Want to sleep better? Pick up a weight!
March 6th, 2013 | posted by Kimberly
Exercise just may be your ticket to a better night’s sleep says a recent survey out of Washington, DC.
The findings, reported by the National Sleep Foundation’s 2013 Sleep in America® poll show a compelling association between exercise and better sleep. “Exercise is great for sleep. For the millions of people who want better sleep, exercise may help,” says David Cloud, CEO of the National Sleep Foundation (NSF).
The survey that was released on Monday says that self-described exercisers report better sleep than self-described non-exercisers even though they say they sleep the same amount each night. So your workout not only helps you get to sleep, it helps you sleep better.
“If you are inactive, adding a 10 minute walk every day could improve your likelihood of a good night’s sleep,” says Max Hirshkowitz, PhD, poll task force chair. “Making this small change and gradually working your way up to more intense activities like running or swimming could help you sleep better.”
And here’s a bonus to all you hard core fitness enthusiasts – Vigorous exercisers are almost twice as likely as non-exercisers to report “I had a good night’s sleep” every night or almost every night during the week. They also are the least likely to report sleep problems.
Even better news – contrary to the long-standing “sleep hygiene” tips that advise everyone not to exercise close to bedtime, working out at any time of the day is okay (as long as it’s not at the expense of sleep).
9 Healthy Sleep Tips
To improve your sleep, The National Sleep Foundation recommends the following sleep tips:
- Exercise regularly. Vigorous exercise is best, but even light exercise is better than no activity. Exercise at any time of day, but not at the expense of your sleep.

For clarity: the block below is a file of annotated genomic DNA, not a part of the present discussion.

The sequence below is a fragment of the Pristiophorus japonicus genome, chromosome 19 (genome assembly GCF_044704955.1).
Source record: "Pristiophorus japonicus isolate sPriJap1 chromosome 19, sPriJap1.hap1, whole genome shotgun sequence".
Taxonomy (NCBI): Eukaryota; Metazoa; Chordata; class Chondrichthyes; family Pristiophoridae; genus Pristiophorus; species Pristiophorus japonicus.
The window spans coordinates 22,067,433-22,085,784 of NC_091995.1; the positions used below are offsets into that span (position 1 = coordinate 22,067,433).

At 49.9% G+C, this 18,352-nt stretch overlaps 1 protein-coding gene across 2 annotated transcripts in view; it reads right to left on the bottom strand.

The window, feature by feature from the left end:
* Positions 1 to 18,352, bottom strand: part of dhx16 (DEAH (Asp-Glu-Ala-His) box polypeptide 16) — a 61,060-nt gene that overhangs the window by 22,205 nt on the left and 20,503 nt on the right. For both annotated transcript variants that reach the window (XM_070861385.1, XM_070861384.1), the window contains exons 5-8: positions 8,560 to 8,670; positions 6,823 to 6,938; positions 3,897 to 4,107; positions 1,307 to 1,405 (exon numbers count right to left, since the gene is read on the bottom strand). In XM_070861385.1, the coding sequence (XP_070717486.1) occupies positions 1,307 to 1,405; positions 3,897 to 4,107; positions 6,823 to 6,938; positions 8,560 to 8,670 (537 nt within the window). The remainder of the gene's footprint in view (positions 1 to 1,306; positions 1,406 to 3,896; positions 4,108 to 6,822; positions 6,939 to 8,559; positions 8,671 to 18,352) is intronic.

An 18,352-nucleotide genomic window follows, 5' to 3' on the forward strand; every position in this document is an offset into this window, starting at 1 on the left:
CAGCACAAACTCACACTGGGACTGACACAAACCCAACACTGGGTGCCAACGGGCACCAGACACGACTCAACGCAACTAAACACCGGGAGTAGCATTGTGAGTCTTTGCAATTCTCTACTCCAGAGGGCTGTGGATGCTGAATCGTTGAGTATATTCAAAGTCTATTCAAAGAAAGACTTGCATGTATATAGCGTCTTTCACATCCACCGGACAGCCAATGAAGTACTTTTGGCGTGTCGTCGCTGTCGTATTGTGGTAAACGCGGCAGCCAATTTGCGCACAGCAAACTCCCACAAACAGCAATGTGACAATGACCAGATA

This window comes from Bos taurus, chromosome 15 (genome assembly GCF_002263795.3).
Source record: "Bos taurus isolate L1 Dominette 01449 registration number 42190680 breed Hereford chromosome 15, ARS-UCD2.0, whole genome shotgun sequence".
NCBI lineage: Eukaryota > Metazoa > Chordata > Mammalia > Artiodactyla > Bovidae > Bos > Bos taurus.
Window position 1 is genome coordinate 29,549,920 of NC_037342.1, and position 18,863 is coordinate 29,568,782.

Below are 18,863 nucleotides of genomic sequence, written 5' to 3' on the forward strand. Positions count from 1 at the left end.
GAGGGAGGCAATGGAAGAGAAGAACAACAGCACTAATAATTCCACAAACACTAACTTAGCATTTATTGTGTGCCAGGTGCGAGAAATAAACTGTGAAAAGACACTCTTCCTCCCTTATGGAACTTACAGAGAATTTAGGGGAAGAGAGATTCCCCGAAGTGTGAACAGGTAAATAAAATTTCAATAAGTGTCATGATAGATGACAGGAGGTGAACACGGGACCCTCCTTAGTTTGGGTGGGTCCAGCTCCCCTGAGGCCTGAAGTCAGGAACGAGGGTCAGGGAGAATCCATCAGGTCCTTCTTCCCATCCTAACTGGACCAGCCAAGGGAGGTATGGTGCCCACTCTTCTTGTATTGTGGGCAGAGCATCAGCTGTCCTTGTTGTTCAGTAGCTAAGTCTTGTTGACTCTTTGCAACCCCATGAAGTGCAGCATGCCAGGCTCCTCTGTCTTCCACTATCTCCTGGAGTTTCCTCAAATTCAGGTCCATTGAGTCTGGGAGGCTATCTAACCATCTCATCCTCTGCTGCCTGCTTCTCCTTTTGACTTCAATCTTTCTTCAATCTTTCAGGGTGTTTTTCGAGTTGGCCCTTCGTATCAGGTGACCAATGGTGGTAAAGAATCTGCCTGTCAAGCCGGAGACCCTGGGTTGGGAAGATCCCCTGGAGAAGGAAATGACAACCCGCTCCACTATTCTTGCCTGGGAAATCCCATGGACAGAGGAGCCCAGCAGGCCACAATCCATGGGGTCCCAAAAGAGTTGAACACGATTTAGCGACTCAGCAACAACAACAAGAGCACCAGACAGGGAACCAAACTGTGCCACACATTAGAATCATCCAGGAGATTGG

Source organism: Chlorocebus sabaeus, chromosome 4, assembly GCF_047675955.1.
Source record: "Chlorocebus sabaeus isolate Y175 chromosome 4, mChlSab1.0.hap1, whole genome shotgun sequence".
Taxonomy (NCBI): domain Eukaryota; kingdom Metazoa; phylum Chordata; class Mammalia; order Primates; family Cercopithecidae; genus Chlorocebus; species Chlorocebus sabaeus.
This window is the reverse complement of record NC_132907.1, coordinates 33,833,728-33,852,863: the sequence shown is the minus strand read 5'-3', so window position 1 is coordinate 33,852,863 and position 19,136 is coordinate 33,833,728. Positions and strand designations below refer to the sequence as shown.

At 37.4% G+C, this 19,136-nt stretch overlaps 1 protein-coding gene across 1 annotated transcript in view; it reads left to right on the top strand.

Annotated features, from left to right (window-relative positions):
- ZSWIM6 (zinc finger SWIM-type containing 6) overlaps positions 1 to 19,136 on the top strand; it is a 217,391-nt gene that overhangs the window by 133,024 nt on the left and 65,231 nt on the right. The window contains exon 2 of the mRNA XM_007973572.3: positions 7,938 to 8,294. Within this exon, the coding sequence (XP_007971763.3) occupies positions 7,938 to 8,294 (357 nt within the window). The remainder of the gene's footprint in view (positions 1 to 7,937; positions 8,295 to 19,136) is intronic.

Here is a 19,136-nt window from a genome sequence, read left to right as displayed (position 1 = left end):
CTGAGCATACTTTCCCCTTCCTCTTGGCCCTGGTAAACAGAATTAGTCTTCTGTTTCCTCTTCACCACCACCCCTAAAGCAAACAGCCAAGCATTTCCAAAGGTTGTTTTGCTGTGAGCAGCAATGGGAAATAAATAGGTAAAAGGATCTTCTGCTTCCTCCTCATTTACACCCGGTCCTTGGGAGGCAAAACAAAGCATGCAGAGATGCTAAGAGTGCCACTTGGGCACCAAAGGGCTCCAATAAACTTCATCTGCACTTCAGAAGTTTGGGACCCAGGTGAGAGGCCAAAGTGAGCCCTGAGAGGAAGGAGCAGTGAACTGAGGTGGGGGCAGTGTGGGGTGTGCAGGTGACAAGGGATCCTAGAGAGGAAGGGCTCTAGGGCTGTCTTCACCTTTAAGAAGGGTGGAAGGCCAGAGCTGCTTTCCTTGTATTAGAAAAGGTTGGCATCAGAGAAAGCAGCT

- Create an environment that is conducive to sleep that is quiet, dark and cool with a comfortable mattress and pillows.
- Practice a relaxing bedtime ritual, like a warm bath or listening to calming music.
- Go to sleep and wake at the same time every day, and avoid spending more time in bed than needed.
- Use bright light to help manage your “body clock.” Avoid bright light in the evening and expose yourself to sunlight in the morning.
- Use your bedroom only for sleep to strengthen the association between your bed and sleep. It may help to remove work materials, computers and televisions from your bedroom.
- Save your worries for the daytime. If concerns come to mind, write them in a “worry book” so you can address those issues the next day.
- If you can’t sleep, go into another room and do something relaxing until you feel tired.
- If you are experiencing excessive daytime sleepiness, snoring, or “stop breathing” episodes in your sleep, contact your health care professional for a sleep apnea screening.
Also, read Lose weight while you sleep
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Photo courtesy of: You Beauty